Summer has always been a profitable season for Hollywood, as millions of people buy tickets to see new blockbuster movies.
But this summer is also a time of worry and fear for America's film studios, because the pirates of the Internet are gaining on them.
Almost every new film can now be found on the Internet -- and downloaded for free as soon as it's released, and sometimes even before.
As Correspondent Lesley Stahl first reported last year, it may be illegal, but it's becoming easier and easier to do. The people running America's movie studios know that if they don't do something - fast - they could be in the same boat as the record companies.
But what's really at stake for the movie industry with all this piracy?
“Ultimately, our absolute future,” says Peter Chernin, who runs 20th Century Fox, one of the biggest studios in Hollywood.
He knows the pirates of the Internet are gaining on him.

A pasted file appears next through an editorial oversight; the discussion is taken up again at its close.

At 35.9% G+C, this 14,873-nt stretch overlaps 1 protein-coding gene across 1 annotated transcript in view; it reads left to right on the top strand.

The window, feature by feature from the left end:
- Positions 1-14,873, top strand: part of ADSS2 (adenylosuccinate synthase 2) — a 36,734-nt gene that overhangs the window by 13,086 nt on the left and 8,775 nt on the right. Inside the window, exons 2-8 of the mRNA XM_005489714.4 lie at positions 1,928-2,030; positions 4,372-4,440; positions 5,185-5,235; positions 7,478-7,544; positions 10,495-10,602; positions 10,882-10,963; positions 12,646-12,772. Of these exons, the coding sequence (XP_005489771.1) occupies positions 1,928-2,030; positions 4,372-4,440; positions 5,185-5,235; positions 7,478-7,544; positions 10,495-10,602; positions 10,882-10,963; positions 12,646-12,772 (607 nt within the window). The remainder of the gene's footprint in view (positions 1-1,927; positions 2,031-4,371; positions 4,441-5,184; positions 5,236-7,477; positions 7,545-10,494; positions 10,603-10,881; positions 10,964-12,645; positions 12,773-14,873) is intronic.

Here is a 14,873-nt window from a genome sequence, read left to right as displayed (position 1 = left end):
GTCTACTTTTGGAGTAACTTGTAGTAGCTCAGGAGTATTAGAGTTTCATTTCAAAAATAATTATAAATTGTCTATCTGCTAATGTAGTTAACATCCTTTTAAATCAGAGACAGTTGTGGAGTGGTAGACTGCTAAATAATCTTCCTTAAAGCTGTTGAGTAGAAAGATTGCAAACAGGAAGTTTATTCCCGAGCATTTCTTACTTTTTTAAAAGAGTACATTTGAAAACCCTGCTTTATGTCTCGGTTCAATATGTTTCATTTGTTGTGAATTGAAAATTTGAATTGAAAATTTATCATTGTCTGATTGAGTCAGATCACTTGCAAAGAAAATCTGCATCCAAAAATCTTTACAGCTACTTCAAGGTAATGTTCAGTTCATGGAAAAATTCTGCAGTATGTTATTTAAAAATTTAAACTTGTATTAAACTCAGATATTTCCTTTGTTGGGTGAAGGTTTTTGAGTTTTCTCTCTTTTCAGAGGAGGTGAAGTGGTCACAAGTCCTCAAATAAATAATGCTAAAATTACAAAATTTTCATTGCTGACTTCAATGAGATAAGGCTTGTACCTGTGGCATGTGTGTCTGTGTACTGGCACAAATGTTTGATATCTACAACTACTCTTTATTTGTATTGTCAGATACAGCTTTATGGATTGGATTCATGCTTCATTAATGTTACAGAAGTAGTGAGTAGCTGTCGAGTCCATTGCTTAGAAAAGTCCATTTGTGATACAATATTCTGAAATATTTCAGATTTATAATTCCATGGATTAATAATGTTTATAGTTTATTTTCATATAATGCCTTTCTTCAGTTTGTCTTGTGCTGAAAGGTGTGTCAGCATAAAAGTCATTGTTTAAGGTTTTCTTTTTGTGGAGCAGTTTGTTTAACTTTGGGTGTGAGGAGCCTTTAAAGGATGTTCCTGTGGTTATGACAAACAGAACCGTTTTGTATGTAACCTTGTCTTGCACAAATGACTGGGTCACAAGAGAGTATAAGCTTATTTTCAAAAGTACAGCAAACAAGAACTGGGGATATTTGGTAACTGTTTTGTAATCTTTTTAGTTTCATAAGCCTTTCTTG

“I think it's probably in the hundreds of thousands, if not millions,” says Chernin. “It's only gonna grow. Somebody can put a perfect digital copy up on the Internet. And with the click of a mouse, send out a million copies all over the world, in an instant.”
And it's all free. Chernin organized a "summit" between studio moguls and some high school and college kids -- the people most likely to be downloading.
“And we said, ‘Let's come up with a challenge,'” says Chernin. “Let's give them five movies, and see if they can find them online. And we all sat around and picked five movies, four of which haven't been released yet. And then we came back half-an-hour later. They had found all five movies that we gave them.